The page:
Elizabeth Cook is a Nashville-based Singer Songwriter from Wildwood, Florida. Her West Virginia-born mother played guitar and mandolin and sang on local radio shows. Her father, a Georgia native, also performed country music and served jail time for running moonshine. Upon his release, he and Elizabeth's mother played in local bands together, eventually marrying. Elizabeth, born in 1972, moved to Nashville in her twenties and quickly got a publishing deal. Demos recorded between 1997 and 2000 comprised her self-titled, independently released debut album, The Blue Album, which showcased her formidable songwriting ability.
As a critically acclaimed live act and recording artist, the New York Times lauds her “a sharp and surprising country singer”. A veteran SiriusXM Outlaw Country Radio DJ, hosting her own show, Apron Strings, nationwide for the last 10 years, she is also a favorite of David Letterman, a regular performer on the Grand Ole Opry, and a frequent guest star on Adult Swim’s long-running hit cartoon series “Squidbillies” on Cartoon Network.
In the words of the Drivin’ and Cryin’s legendary Kevn Kinney, “Elizabeth is so far ahead and under the radar you better have a supercharger for that fastback if you’re going to catch up! Enjoy the ride…”
Learn more at https://www.elizabeth-cook.com
Growing up in Winston-Salem, North Carolina, singer-songwriter Caleb Caudle was raised on rock n’ roll and Southern hospitality. Influenced by bands like The Clash and Velvet Underground, Caudle was playing North Carolina’s punk rock circuit by the age of 15. Naturally, his music matured with his age and he became more lyrically driven, adopting a love for collecting vinyl. In 2012, he decided to quit his day job and focus solely on music -- five years and four albums later, Caudle is gaining the traction he deserves. He was recently dubbed “the musical equivalent of high-proof bourbon – rich in flavor, with a subtle, satisfying bite,” by Rolling Stone editors for their list of “10 New Country Artists You Need To Know”. He’s played Nashville’s famed AmericanaFest multiple times and his song, “Borrowed Smiles” was featured on last season’s dramatic season finale of CMT’s Nashville. And as 2018 approaches, he’s not slowly down; he’s on the lineup for the 11th Annual Cayamo, the musical cruise that travels from New Orleans to Cozumel, Mexico, and Belize, next to icons like John Prine, Buddy Miller, Brandi Carlile, Patty Griffin, and Lee Ann Womack. And most importantly, he’s gearing up to release his eighth and most refined album yet, Crushed Coins.
Learn more at https://www.calebcaudle.com
Joe Thrift is a master luthier and old time music enthusiasts. Joe was featured multiple times on the show last year and we can't wait for him to return.
Joe Thrift is a violin maker and fiddler who has steeped himself in all aspects of the instrument. Born in Winston-Salem, Joe grew up in a family that was sympathetic to his musical interests. His father was a pipe organ builder, and his mother an organist and choir director. In the early 1970s, Joe became interested in building instruments and playing music. “After building several small instruments myself,” he recalls, “I apprenticed to a local maker and worked in his shop, visiting as many other makers as I could find.” The local maker was Dave Sturgill, who had a shop in Alleghany County. Other young musicians with similar interests worked at Sturgill’s shop, and they formed bands to play at the local and regional festivals. Joe also visited with Albert Hash of Whitetop, Virginia, a fiddle player and maker who heightened Joe’s interested in playing and making fiddles.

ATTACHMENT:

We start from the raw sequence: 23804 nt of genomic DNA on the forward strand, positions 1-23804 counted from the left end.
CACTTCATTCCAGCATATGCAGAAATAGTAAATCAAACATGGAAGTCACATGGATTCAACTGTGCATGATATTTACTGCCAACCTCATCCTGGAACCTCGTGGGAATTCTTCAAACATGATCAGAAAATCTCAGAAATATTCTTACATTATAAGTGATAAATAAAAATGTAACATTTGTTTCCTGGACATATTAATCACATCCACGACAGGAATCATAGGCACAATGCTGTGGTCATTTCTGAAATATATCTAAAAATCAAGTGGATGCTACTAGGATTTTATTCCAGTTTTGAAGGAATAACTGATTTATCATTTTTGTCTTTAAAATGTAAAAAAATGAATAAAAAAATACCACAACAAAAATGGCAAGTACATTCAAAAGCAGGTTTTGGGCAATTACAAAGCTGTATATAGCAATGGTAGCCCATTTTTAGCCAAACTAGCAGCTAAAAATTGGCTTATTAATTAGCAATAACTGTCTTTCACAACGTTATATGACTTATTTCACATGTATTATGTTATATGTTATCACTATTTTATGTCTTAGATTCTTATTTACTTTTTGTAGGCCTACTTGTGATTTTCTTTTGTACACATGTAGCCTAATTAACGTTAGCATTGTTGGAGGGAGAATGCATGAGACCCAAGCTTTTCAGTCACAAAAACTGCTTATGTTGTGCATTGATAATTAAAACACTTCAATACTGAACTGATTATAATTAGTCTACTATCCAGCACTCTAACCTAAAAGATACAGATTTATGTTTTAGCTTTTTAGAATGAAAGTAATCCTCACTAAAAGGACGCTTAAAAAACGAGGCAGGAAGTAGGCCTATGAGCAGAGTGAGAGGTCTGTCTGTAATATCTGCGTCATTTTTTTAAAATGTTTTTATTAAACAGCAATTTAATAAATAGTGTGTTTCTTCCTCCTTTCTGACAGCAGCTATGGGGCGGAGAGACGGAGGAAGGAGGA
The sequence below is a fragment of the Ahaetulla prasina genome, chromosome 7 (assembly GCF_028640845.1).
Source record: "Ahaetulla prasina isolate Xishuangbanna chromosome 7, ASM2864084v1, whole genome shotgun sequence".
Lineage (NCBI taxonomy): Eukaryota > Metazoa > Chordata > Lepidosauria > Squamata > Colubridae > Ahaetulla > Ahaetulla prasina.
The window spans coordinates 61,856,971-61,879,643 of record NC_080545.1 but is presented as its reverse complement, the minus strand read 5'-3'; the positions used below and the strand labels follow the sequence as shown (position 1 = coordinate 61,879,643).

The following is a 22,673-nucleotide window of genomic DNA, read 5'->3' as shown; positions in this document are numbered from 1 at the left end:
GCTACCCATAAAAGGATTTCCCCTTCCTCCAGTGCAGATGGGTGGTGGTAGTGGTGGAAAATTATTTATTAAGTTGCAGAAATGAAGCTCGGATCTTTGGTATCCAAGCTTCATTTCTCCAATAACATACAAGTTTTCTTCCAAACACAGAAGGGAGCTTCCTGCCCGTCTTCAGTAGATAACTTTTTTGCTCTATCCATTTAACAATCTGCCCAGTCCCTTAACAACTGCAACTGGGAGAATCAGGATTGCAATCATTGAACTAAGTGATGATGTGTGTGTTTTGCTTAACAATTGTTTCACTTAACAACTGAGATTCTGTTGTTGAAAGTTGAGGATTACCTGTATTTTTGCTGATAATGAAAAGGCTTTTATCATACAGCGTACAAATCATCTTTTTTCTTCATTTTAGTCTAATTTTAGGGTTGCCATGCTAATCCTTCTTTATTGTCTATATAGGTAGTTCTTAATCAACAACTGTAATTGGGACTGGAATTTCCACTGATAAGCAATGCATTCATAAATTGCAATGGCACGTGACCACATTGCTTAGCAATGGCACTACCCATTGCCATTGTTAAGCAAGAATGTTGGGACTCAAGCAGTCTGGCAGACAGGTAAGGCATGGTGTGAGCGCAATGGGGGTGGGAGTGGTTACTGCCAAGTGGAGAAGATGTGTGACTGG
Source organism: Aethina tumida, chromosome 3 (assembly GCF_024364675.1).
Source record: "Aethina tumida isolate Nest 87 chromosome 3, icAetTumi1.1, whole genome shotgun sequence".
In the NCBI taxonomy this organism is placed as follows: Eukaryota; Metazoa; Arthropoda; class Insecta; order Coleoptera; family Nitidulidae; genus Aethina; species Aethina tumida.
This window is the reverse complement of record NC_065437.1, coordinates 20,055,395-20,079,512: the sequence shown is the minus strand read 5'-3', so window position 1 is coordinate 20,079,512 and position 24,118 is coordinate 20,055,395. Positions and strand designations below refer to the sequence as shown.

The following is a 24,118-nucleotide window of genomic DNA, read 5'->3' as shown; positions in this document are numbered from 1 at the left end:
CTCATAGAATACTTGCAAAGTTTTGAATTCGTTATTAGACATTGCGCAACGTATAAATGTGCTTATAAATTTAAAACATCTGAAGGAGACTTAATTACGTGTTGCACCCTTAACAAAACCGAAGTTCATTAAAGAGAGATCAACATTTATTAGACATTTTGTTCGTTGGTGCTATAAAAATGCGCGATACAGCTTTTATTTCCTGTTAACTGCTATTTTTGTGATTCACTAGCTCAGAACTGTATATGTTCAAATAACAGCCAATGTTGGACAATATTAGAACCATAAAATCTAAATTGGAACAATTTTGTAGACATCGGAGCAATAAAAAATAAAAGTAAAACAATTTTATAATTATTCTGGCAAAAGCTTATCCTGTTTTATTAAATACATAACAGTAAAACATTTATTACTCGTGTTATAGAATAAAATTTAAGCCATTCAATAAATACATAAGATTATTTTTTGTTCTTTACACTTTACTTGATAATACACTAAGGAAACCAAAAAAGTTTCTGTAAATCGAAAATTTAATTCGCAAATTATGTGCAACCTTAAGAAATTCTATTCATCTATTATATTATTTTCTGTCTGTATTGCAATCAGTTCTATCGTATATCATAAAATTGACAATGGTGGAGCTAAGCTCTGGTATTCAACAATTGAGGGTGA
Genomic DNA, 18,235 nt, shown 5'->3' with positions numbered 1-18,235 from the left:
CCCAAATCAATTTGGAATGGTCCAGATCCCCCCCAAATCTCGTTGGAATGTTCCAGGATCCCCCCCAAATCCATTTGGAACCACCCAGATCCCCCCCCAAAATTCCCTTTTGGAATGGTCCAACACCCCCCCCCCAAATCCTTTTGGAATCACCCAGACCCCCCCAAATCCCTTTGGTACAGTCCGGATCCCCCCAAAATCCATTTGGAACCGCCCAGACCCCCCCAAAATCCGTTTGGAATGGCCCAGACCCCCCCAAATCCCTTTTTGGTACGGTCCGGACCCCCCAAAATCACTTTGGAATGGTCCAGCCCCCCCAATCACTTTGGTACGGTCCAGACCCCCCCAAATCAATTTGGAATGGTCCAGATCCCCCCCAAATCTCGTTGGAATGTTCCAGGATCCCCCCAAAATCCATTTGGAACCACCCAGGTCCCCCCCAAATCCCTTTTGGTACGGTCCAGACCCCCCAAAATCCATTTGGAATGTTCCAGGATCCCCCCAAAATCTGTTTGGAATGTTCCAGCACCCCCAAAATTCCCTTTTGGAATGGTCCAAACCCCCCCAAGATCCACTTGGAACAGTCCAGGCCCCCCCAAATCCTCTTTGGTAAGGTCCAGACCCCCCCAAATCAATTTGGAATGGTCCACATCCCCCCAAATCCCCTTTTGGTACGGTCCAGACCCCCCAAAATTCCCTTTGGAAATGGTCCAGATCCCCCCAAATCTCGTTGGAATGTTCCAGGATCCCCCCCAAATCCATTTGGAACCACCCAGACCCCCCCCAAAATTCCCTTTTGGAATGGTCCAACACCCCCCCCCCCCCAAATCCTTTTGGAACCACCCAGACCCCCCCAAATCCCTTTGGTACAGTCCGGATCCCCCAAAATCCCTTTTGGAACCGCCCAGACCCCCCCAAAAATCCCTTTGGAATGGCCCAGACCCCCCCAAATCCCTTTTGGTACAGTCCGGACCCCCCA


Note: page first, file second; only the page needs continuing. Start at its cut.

In 1976, Joe moved to Newark-On-Trent, England, to attend the Newark School of Violin Making. After graduating, he returned to Winston-Salem and opened a violin shop, making, repairing, and restoring violins, violas, and cellos. As he became more interested in playing fiddle, he made regular visits to Tommy Jarrell‘s house near Mount Airy. Joe learned a host of tunes from Jarrell, as well as an approach to playing. “I play the notes they way they sound to me,” he says. “I like driving fiddle with hard-driving but simple guitar playing.” In addition to playing with Jarrell, Joe was busy listening to recordings of early old-time musicians and bands such as Luther Strong, the Skillet Lickers, and Dykes Magic City Trio.
By 1982, Joe was performing with his fiddling friend Rich Hartness and Rich’s band Too Wet to Plow. Soon Joe and Hartness formed the Red Hots, which also included Tom Riccio and Riley Baugus. The Red Hots made several recordings and have performed in the region for years. Joe has recorded and performed with other groups also, including a period as keyboard player for the nationally-touring group Donna the Buffalo in the 1990s. In 2000, Joe started the band Man Alive with Bill and Nancy Sluys and guitar player David Long. Next, he played in the group jimmyjohnnyjoe with Mark Olitsky, Jason Sypher, and Debra Clifford. Joe continues to perform with the Red Hots, with Tom Riccio, Nick McMillian, and Kelley Breiding from Surry County.
Learn more at https://www.facebook.com/joe.thrift.37